“There is no team from Human Rights Watch on the ground,” Saudi military spokesman Gen. Ahmad al-Assiri told National Public Radio (NPR) in an interview that aired this morning.
 

Yemen: Saudi-led Coalition Strikes Market With US-Made Bombs

Saudi Arabia-led coalition airstrikes using US-made bombs killed at least 97 civilians, including 25 children, in northwestern Yemen on March 15, 2016. 

He was responding to a question about a March 15, 2016 airstrike on a market in the northern Yemeni town of Mastaba that killed at least 97 civilians. A colleague and I had visited the site in late March and found remnants of a United States-supplied 2,000 pound bomb, one of several used in the attack. We even shot a video in the demolished market. On camera I say, “I am standing here in the remains of Mastaba market….”

Human Rights Watch published a report on our findings, calling on the Saudis to investigate the apparently unlawful attack – a possible war crime. It was one of the deadliest single attacks in the campaign by the Saudi-led coalition to oust northern Houthi rebels and their allies from the capital, Sanaa, and other areas. At least 3,000 civilians have died over the past year, most from airstrikes.

The covered market in Mastaba where vendors sold qat, a plant widely chewed in Yemen as a mild stimulant, vegetables, and household goods that was destroyed in the March 15 airstrike. 

© 2016 Amal al-Yarisi

NPR host Mary Louise Kelly pressed the general on Human Rights Watch’s findings: “They went, they saw it.”

“No,” al-Assiri responded. “No one get[s] to Yemen without permission of the coalition.” He added that he hopes “Human Right Watch and the other NGOs [nongovernmental organizations] come to the coalition for permission. We will send them down to investigate.”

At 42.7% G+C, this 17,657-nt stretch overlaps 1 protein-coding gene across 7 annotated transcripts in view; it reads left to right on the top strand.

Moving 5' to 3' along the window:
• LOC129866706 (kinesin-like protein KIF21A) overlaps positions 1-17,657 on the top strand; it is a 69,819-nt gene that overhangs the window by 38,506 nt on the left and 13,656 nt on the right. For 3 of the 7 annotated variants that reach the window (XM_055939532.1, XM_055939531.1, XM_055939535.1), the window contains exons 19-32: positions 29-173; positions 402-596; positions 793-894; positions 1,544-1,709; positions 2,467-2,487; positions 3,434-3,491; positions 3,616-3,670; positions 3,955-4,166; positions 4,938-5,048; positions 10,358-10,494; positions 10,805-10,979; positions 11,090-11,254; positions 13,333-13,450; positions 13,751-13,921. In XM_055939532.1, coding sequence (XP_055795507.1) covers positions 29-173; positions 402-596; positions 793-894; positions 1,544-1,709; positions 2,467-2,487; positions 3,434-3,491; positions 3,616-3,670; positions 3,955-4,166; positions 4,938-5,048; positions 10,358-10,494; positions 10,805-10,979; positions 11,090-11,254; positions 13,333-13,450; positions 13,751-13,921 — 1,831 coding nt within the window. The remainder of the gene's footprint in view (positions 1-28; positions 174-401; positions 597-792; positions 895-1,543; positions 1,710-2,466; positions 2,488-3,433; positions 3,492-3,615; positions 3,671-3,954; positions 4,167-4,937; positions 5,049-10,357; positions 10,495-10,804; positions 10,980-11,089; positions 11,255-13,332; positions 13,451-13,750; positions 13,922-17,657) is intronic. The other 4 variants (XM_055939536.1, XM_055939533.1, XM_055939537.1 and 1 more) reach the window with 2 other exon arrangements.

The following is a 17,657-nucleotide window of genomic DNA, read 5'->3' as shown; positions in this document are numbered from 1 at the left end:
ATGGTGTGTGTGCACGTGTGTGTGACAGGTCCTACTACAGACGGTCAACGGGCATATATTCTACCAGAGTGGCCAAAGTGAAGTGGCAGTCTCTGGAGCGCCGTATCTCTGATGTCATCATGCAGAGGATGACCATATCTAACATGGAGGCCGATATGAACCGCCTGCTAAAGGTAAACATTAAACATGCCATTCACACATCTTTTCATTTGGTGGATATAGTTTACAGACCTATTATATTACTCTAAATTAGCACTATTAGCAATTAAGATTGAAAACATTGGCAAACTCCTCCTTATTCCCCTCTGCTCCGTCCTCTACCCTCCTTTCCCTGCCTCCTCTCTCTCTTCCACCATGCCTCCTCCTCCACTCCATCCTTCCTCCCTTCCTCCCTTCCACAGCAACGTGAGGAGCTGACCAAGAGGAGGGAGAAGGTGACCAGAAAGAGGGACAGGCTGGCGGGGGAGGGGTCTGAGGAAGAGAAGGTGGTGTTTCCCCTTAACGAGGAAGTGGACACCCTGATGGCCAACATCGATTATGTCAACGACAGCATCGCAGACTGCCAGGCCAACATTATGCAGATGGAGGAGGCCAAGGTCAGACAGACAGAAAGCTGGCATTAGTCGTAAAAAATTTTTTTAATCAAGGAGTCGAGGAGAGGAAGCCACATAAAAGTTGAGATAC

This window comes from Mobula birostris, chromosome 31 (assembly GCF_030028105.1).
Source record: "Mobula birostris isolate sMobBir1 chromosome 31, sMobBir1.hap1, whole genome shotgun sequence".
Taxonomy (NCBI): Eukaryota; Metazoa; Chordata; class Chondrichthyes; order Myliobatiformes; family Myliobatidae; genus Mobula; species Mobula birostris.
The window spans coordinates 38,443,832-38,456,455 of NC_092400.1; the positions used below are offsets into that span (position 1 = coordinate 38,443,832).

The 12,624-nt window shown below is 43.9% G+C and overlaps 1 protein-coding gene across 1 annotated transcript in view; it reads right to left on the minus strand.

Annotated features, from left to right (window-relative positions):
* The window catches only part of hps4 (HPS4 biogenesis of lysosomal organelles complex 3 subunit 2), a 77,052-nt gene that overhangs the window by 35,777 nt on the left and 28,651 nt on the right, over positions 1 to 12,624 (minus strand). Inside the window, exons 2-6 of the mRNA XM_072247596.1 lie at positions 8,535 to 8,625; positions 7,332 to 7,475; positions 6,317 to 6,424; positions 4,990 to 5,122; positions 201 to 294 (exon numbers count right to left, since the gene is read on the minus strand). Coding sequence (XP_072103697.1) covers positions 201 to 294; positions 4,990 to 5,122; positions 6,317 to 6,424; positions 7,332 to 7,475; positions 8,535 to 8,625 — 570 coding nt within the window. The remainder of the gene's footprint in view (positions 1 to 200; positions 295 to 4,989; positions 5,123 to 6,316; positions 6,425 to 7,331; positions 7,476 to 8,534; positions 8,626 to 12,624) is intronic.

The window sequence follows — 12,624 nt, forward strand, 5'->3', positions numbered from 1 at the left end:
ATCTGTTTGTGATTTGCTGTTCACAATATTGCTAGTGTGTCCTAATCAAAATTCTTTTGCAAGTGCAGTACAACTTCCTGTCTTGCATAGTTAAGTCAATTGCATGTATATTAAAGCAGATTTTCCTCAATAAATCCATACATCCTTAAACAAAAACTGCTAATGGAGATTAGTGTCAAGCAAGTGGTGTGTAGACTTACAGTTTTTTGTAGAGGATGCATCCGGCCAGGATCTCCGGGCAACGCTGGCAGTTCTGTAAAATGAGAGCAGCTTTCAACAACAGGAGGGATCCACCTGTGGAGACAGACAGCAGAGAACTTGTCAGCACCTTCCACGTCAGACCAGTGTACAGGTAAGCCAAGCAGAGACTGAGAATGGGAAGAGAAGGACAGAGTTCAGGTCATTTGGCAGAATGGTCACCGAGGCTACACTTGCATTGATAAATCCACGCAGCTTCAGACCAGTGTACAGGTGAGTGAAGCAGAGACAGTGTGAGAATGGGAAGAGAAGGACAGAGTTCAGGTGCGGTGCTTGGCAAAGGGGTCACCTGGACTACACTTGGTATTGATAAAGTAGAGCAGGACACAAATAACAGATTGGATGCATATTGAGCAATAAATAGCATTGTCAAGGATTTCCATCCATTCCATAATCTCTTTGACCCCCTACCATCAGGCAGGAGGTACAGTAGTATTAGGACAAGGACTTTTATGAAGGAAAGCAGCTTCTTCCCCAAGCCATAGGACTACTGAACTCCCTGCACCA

In fact, this two-week trip was the fourth I had made to Yemen since the beginning of the war in March 2015. Given what I go through to get into Yemen, al-Assiri’s statement was laughable. Since the war started, all Yemenia Airway flights to Sanaa touch down in Saudi Arabia, where Saudi immigration officers board the plane, search the baggage, and selectively question passengers. Each time, I was one of the only passengers to have my passport confiscated for the layover, without a word of explanation. The Saudis know every time I visit Yemen.

But there’s nothing laughable about the situation in Yemen. Over the course of my trips, I’ve investigated dozens of airstrikes by the coalition that have killed at least 670 civilians, as well as other serious abuses by all the parties to the conflict. We and other human rights groups have been on the ground investigating them. Saudi Arabia and its coalition partners have an obligation under the laws of war to investigate alleged violations by their forces – but there’s no indication they’ve done so.

General al-Assiri has been in Washington, DC this month, no doubt to drum up support for resupplying the bombs dropped on Mastaba and elsewhere, and other weapons. There’s no reason to believe that what he says about alleged coalition atrocities is any more accurate than his portrayal of Human Rights Watch investigations. US lawmakers genuinely concerned about the well-being of the Yemeni people, and how they view the United States, might want to keep this in mind.